Financing Michigan's Public Schools: Methods, Problems and Remedies
Johnson, Eric Dean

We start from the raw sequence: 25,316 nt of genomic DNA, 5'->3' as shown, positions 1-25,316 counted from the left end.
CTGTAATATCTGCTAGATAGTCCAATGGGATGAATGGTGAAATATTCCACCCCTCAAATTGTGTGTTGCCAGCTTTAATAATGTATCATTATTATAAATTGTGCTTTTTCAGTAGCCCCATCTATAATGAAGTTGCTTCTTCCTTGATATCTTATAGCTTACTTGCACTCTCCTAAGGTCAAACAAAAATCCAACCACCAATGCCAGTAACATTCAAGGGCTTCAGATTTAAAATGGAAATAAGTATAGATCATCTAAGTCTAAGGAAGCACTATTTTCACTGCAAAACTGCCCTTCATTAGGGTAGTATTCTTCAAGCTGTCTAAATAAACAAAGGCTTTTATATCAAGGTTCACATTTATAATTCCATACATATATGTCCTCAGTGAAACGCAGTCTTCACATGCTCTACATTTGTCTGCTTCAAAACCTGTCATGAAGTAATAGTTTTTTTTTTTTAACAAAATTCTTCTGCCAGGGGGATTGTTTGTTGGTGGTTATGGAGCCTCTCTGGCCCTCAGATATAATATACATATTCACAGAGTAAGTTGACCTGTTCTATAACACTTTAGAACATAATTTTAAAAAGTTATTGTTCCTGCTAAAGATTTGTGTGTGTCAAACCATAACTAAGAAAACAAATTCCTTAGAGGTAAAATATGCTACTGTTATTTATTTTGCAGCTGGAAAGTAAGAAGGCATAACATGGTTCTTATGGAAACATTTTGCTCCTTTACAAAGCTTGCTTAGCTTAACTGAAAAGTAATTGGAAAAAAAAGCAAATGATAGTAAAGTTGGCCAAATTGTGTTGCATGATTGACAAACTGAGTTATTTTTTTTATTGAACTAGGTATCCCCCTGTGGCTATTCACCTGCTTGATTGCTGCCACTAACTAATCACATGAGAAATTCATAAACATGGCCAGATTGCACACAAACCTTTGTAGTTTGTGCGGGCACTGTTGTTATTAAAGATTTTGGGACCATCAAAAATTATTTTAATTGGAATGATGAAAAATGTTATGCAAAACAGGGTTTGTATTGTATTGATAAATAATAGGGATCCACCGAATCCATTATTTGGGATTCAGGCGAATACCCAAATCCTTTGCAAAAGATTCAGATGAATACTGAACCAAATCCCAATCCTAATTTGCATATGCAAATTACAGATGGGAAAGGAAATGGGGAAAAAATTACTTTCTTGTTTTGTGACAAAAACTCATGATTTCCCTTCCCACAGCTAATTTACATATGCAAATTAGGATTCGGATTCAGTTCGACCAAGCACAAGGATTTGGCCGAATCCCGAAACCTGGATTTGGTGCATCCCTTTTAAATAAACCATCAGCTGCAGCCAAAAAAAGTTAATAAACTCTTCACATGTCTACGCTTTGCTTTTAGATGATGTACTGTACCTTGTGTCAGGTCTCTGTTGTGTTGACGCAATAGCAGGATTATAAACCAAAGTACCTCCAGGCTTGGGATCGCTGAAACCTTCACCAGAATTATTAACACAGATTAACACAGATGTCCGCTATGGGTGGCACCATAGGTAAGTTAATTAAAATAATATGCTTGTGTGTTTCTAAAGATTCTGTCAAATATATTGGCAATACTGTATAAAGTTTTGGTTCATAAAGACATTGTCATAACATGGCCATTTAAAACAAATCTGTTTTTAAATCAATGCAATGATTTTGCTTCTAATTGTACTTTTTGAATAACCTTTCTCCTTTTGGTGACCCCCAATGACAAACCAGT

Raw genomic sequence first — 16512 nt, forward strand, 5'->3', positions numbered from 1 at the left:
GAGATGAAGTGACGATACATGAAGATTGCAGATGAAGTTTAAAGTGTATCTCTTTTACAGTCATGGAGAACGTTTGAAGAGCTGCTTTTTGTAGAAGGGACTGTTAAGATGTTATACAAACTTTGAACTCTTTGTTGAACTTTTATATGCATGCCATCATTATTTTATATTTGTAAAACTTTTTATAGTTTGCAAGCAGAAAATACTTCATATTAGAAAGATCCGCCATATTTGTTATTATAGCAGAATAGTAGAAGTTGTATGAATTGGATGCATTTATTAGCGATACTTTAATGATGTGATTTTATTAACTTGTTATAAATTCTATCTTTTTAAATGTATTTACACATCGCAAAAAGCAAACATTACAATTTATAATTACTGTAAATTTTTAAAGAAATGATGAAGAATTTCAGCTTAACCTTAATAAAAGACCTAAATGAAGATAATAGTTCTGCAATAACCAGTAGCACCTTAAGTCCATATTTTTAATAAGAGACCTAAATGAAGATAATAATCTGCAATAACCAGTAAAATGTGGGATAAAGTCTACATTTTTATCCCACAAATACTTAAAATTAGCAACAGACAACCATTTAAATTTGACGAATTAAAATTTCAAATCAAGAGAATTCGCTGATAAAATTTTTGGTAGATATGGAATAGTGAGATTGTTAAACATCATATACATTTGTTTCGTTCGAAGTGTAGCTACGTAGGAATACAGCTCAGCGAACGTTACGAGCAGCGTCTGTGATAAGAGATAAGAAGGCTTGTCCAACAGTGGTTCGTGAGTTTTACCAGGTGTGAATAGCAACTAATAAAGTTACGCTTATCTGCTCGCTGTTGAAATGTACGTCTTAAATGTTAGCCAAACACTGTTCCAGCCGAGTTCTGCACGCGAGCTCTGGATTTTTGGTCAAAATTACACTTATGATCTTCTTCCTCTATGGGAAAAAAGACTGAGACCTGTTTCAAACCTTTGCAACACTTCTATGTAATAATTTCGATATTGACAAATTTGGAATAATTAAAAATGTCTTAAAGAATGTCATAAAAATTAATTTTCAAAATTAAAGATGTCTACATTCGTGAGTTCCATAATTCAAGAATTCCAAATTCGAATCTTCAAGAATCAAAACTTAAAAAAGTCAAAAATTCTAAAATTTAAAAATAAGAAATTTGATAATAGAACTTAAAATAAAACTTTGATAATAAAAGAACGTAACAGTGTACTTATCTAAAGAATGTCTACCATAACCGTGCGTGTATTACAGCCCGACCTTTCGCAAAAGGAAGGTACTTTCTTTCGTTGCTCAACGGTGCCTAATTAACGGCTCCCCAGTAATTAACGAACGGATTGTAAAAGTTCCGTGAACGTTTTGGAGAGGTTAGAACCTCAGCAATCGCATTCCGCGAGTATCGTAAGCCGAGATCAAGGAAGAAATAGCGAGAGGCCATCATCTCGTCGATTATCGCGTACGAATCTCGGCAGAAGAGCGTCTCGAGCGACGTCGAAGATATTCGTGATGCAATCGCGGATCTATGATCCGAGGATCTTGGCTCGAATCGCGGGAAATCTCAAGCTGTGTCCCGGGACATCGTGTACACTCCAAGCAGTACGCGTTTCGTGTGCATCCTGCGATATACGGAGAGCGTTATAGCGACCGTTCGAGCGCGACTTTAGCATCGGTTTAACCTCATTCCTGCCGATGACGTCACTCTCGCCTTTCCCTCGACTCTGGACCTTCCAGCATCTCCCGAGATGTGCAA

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Financing public schools in the State of Michigan involves distributing financial burden between local taxpayers and State revenues. Michigan employs a membership formula which establishes a minimum spending level per pupil, or guaranteed yield, for each of the State's 561 public school districts. Districts unable to reach this guaranteed yield with local property tax revenues are aided with State dollars. currently, great disparity exists in the funding of Michigan's public schools. While out of formula districts generally have an advantage over in formula districts, steps can be taken to improve the financial standing of these poorer districts. These include boosting enrollment in adult education, generating additional state dollars without incurring proportional expenses, and running an effective millage campaign, gaining approval for increased millage in the district. Also, current legislation may change the face of· public school finance in Michigan. The Olmstead-Kearney Proposal for Total School Reform moves to achieve greater equity in school finance and establish an educational bill of rights, moving Michigan in the direction of the national average. While involved with Redford Union Schools, I was exposed to a myriad of financial and political data. I was a member of the Citizens' Action Committee and was a contributor to an extremely well-run millage renewal campaign. The 1.25 mills renewal will generate $4 million dollars earmarked for repairing Redford Union's lagging infrastructure.